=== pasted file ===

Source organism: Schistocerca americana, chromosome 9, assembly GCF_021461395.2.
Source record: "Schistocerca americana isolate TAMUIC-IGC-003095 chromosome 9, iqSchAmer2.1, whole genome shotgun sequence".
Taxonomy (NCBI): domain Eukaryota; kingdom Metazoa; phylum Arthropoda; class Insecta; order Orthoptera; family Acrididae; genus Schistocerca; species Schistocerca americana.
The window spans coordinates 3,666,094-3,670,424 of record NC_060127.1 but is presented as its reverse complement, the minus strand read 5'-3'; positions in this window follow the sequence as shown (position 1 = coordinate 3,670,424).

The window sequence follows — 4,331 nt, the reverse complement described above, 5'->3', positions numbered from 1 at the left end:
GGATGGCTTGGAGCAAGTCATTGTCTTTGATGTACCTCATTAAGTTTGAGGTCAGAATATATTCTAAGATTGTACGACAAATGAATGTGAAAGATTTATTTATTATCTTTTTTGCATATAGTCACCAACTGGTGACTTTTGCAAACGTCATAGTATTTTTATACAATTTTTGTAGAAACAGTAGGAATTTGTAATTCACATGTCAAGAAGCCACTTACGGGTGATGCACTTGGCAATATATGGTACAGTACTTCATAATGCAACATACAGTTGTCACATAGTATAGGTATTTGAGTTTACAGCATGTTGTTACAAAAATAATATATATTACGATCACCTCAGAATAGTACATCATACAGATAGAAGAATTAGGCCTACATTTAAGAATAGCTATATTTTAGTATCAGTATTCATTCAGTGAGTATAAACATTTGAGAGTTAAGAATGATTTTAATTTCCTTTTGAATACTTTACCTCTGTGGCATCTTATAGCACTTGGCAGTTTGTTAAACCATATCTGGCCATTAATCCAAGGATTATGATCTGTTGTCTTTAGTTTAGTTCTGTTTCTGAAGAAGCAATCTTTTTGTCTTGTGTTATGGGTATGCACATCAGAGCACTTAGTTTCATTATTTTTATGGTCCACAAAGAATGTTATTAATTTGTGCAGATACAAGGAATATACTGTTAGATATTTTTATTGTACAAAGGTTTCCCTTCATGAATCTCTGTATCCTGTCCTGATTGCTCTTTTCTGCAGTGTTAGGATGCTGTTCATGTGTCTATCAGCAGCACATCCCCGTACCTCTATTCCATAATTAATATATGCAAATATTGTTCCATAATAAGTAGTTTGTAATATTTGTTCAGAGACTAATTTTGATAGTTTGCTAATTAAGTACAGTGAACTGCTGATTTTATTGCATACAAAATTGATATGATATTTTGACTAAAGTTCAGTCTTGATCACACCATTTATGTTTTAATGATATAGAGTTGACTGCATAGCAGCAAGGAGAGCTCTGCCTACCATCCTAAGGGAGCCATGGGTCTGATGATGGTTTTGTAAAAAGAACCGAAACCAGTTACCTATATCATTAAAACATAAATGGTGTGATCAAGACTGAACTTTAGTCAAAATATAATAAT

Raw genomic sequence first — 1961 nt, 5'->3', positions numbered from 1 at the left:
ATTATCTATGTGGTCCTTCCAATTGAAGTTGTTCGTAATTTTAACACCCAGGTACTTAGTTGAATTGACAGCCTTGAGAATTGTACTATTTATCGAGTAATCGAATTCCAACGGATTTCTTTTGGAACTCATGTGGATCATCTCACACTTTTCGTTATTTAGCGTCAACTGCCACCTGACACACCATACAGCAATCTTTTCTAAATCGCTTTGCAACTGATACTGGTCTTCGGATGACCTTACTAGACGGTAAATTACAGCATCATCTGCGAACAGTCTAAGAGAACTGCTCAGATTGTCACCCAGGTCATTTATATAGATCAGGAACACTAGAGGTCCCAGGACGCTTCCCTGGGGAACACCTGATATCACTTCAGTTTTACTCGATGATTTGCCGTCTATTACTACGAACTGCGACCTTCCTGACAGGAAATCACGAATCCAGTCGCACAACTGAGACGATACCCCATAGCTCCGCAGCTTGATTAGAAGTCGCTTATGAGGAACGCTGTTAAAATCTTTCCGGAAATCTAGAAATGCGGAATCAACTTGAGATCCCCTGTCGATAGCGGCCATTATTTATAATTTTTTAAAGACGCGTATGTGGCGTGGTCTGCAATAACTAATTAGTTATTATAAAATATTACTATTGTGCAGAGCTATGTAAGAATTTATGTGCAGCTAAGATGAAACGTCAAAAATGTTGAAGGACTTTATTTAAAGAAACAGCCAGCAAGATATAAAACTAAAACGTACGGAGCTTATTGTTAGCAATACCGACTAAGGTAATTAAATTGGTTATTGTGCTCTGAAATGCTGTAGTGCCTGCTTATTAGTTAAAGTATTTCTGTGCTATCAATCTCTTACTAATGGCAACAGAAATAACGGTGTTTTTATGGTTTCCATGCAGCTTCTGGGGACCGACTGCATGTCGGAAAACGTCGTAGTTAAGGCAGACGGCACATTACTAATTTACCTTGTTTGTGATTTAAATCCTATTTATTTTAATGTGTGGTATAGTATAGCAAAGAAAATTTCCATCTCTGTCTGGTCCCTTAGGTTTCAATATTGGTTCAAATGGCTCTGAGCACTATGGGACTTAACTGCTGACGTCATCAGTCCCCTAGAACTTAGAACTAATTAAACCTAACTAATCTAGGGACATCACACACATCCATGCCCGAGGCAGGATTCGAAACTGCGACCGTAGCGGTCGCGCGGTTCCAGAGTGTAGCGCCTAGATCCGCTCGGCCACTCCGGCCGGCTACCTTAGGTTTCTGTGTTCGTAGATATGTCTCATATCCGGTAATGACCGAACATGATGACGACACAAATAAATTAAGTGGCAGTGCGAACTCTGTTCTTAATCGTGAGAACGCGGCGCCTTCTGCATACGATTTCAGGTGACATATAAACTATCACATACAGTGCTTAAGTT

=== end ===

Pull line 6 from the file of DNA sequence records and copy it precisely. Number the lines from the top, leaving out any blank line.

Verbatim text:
GGATGGCTTGGAGCAAGTCATTGTCTTTGATGTACCTCATTAAGTTTGAGGTCAGAATATATTCTAAGATTGTACGACAAATGAATGTGAAAGATTTATTTATTATCTTTTTTGCATATAGTCACCAACTGGTGACTTTTGCAAACGTCATAGTATTTTTATACAATTTTTGTAGAAACAGTAGGAATTTGTAATTCACATGTCAAGAAGCCACTTACGGGTGATGCACTTGGCAATATATGGTACAGTACTTCATAATGCAACATACAGTTGTCACATAGTATAGGTATTTGAGTTTACAGCATGTTGTTACAAAAATAATATATATTACGATCACCTCAGAATAGTACATCATACAGATAGAAGAATTAGGCCTACATTTAAGAATAGCTATATTTTAGTATCAGTATTCATTCAGTGAGTATAAACATTTGAGAGTTAAGAATGATTTTAATTTCCTTTTGAATACTTTACCTCTGTGGCATCTTATAGCACTTGGCAGTTTGTTAAACCATATCTGGCCATTAATCCAAGGATTATGATCTGTTGTCTTTAGTTTAGTTCTGTTTCTGAAGAAGCAATCTTTTTGTCTTGTGTTATGGGTATGCACATCAGAGCACTTAGTTTCATTATTTTTATGGTCCACAAAGAATGTTATTAATTTGTGCAGATACAAGGAATATACTGTTAGATATTTTTATTGTACAAAGGTTTCCCTTCATGAATCTCTGTATCCTGTCCTGATTGCTCTTTTCTGCAGTGTTAGGATGCTGTTCATGTGTCTATCAGCAGCACATCCCCGTACCTCTATTCCATAATTAATATATGCAAATATTGTTCCATAATAAGTAGTTTGTAATATTTGTTCAGAGACTAATTTTGATAGTTTGCTAATTAAGTACAGTGAACTGCTGATTTTATTGCATACAAAATTGATATGATATTTTGACTAAAGTTCAGTCTTGATCACACCATTTATGTTTTAATGATATAGAGTTGACTGCATAGCAGCAAGGAGAGCTCTGCCTACCATCCTAAGGGAGCCATGGGTCTGATGATGGTTTTGTAAAAAGAACCGAAACCAGTTACCTATATCATTAAAACATAAATGGTGTGATCAAGACTGAACTTTAGTCAAAATATAATAAT